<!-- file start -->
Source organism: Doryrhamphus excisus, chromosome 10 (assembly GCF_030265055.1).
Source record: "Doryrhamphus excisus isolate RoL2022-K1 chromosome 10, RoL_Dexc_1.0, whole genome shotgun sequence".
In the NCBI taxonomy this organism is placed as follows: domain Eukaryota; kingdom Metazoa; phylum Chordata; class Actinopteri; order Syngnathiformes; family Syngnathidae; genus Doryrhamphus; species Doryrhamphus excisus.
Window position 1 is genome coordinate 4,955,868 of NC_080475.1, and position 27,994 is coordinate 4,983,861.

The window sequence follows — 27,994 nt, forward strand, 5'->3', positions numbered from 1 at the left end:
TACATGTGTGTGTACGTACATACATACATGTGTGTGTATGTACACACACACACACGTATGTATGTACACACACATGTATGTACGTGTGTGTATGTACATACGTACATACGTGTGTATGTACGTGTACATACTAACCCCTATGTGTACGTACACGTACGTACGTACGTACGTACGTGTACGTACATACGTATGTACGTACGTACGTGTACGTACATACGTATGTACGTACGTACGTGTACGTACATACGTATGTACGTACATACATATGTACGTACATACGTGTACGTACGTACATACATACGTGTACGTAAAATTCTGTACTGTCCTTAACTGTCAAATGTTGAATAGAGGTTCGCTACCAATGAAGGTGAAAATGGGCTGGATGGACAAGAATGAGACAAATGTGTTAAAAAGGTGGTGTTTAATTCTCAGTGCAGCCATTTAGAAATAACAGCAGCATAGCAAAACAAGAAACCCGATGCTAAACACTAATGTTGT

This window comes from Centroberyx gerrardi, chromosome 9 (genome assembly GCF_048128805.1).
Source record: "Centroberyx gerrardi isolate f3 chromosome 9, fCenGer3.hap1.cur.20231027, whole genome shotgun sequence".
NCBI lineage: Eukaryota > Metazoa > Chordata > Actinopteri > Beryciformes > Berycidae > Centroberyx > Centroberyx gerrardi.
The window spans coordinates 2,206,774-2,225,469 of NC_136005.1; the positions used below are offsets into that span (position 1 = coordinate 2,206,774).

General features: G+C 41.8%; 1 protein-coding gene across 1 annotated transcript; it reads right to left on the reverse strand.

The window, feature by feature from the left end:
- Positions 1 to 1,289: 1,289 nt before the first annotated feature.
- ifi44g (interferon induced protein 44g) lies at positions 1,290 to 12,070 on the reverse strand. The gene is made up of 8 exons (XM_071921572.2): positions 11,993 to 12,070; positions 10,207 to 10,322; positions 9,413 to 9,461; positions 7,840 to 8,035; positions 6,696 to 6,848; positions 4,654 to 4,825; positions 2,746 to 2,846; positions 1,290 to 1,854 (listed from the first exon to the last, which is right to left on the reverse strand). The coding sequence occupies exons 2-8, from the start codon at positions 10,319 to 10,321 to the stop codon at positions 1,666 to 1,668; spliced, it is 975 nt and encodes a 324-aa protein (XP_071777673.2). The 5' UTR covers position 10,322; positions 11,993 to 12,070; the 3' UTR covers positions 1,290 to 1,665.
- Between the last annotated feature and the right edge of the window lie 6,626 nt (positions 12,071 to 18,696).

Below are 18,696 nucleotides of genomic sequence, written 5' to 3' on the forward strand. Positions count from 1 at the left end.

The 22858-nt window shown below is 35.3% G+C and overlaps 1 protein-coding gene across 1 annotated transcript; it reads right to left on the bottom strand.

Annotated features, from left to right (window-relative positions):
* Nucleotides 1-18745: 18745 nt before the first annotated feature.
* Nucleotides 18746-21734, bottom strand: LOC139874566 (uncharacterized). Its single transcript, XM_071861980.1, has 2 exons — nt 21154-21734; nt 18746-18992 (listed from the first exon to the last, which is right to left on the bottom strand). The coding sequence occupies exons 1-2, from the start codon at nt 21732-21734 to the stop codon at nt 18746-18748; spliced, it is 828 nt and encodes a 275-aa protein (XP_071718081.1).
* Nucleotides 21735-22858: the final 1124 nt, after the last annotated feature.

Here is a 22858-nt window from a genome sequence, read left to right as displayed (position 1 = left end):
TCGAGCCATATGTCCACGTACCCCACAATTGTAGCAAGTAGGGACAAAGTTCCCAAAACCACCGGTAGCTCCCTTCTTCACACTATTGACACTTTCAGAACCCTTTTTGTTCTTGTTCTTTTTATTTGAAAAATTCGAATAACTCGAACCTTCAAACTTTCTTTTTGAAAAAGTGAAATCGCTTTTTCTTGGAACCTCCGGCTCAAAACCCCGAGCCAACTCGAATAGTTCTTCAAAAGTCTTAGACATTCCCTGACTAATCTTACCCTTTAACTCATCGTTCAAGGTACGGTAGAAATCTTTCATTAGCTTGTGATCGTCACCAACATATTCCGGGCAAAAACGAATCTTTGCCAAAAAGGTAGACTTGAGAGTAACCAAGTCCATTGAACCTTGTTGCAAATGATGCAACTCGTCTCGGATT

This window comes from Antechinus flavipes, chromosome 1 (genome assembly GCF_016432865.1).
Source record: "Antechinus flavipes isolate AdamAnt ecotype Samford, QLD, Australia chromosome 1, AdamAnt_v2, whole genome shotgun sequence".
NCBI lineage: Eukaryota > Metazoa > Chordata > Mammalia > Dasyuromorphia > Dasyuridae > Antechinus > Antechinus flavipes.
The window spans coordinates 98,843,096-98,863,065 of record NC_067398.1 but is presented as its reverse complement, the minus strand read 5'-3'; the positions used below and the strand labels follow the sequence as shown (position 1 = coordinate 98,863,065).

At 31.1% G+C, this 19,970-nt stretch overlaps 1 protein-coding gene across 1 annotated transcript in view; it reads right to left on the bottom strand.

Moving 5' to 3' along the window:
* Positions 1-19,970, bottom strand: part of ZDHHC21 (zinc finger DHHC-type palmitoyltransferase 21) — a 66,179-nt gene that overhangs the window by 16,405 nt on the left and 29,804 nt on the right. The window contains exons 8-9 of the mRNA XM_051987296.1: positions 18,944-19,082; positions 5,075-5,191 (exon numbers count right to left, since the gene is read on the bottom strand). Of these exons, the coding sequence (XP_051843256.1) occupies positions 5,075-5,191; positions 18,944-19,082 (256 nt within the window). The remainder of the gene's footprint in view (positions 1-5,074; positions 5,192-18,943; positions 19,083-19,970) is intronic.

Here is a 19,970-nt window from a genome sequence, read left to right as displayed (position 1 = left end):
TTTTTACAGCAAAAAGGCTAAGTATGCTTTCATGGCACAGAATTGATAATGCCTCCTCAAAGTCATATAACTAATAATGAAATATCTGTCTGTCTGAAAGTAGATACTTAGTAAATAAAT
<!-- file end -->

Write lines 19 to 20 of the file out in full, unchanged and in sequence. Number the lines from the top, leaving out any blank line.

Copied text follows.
* Nucleotides 1-18745: 18745 nt before the first annotated feature.
* Nucleotides 18746-21734, bottom strand: LOC139874566 (uncharacterized). Its single transcript, XM_071861980.1, has 2 exons — nt 21154-21734; nt 18746-18992 (listed from the first exon to the last, which is right to left on the bottom strand). The coding sequence occupies exons 1-2, from the start codon at nt 21732-21734 to the stop codon at nt 18746-18748; spliced, it is 828 nt and encodes a 275-aa protein (XP_071718081.1).